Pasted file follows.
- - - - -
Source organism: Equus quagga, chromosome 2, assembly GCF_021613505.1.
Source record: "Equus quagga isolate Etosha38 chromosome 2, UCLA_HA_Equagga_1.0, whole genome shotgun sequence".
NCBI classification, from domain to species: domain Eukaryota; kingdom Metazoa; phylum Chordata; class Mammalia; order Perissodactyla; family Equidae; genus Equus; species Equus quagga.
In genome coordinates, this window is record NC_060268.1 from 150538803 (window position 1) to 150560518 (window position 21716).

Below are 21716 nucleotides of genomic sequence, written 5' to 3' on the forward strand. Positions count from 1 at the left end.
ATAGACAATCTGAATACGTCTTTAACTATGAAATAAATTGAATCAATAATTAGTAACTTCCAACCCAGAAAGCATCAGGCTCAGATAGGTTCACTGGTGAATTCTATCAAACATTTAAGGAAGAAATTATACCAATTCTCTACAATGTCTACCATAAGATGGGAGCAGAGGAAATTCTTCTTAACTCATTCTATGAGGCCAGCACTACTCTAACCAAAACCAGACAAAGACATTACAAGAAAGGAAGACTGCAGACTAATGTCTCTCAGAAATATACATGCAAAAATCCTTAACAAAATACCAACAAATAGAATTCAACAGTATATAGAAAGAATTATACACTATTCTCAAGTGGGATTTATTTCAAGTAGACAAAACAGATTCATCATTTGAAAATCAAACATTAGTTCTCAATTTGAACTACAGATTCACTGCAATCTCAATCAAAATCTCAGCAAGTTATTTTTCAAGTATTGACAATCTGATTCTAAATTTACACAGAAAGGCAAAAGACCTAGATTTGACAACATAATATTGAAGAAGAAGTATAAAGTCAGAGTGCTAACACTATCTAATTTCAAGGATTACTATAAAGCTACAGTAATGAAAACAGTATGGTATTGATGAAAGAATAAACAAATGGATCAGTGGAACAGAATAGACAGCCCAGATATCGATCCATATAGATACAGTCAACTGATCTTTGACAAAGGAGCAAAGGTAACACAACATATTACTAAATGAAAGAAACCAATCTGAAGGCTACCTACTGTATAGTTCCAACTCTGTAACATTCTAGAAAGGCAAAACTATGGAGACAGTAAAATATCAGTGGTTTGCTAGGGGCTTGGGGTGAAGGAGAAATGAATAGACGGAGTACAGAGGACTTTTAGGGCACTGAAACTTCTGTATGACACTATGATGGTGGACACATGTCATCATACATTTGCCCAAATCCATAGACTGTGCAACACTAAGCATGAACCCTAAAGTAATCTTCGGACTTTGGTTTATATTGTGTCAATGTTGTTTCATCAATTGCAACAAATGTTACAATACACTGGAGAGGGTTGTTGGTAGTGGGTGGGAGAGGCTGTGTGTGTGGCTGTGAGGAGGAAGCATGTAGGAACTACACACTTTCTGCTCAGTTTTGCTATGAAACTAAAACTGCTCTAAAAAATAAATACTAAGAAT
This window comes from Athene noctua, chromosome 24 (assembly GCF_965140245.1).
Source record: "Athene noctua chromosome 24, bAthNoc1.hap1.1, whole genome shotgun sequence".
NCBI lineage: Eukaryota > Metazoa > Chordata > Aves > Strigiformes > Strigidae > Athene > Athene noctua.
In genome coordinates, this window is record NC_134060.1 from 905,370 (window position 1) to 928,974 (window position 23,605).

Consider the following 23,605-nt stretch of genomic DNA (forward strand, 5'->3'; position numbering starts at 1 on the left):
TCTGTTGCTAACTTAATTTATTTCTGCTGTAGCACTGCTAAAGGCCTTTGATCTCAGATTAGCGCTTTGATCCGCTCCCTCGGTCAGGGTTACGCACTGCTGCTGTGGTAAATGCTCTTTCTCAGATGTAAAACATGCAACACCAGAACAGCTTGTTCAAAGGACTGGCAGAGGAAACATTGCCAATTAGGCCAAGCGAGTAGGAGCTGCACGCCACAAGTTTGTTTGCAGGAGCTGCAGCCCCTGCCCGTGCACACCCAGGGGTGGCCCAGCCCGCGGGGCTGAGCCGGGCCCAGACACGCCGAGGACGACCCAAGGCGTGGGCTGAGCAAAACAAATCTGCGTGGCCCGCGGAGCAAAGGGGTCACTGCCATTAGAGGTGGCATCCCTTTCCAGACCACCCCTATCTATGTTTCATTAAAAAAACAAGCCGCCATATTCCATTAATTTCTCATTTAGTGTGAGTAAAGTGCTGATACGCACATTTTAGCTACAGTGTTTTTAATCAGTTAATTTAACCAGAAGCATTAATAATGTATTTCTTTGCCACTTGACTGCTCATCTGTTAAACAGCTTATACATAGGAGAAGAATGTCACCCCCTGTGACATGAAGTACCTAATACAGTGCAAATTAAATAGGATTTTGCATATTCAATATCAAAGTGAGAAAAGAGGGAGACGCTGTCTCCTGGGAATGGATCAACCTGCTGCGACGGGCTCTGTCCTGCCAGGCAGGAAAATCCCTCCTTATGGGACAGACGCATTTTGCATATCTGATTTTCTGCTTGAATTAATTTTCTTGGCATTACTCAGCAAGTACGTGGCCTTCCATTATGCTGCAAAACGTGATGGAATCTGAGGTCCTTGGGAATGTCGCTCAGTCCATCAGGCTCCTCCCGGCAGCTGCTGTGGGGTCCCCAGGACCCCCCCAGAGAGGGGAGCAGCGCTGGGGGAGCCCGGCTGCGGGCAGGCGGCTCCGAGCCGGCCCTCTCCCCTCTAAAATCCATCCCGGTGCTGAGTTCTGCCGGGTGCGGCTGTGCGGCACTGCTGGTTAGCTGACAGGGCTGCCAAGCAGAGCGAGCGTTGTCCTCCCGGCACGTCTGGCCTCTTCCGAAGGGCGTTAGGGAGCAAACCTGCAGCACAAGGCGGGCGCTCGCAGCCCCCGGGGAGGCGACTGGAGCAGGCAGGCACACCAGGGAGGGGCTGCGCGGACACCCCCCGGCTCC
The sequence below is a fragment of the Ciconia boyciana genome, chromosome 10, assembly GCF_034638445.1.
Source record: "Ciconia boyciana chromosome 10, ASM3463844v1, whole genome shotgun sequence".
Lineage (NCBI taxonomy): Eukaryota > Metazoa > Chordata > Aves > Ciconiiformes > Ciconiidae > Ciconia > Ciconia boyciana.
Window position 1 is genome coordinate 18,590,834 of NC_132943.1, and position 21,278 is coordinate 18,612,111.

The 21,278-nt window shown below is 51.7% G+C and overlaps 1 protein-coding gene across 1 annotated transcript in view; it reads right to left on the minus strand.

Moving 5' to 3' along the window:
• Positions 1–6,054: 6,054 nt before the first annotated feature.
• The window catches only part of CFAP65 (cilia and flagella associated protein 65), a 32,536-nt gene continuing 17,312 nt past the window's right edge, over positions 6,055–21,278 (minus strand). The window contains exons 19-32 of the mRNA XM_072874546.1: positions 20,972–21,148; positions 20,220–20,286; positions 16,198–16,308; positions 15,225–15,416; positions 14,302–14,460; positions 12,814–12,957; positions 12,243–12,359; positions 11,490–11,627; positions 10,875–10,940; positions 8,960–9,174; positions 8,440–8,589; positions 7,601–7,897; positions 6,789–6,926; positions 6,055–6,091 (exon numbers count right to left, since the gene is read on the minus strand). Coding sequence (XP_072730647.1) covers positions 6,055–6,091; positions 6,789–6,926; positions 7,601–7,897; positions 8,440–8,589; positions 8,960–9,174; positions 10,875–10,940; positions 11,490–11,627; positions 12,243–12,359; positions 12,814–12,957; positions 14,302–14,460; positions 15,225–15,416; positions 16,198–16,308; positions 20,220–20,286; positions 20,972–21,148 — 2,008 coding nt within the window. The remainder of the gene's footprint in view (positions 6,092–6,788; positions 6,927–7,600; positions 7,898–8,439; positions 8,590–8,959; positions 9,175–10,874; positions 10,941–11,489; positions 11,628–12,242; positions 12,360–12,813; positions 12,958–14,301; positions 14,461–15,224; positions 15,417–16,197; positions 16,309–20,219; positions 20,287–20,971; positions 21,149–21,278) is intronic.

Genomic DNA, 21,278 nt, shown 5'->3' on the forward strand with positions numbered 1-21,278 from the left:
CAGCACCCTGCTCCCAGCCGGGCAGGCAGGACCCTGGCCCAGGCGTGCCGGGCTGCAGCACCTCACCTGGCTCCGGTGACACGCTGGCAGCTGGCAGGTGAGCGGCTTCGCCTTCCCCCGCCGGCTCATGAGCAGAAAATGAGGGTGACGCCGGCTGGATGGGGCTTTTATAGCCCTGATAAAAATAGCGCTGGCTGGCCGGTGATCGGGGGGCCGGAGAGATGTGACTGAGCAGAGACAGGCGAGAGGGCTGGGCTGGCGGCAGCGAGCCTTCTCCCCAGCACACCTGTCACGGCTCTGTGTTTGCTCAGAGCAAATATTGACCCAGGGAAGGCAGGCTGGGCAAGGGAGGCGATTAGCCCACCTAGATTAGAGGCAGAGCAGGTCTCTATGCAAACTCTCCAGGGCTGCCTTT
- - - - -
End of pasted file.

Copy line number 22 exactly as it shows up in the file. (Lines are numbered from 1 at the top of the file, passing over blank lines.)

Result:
CAGCACCCTGCTCCCAGCCGGGCAGGCAGGACCCTGGCCCAGGCGTGCCGGGCTGCAGCACCTCACCTGGCTCCGGTGACACGCTGGCAGCTGGCAGGTGAGCGGCTTCGCCTTCCCCCGCCGGCTCATGAGCAGAAAATGAGGGTGACGCCGGCTGGATGGGGCTTTTATAGCCCTGATAAAAATAGCGCTGGCTGGCCGGTGATCGGGGGGCCGGAGAGATGTGACTGAGCAGAGACAGGCGAGAGGGCTGGGCTGGCGGCAGCGAGCCTTCTCCCCAGCACACCTGTCACGGCTCTGTGTTTGCTCAGAGCAAATATTGACCCAGGGAAGGCAGGCTGGGCAAGGGAGGCGATTAGCCCACCTAGATTAGAGGCAGAGCAGGTCTCTATGCAAACTCTCCAGGGCTGCCTTT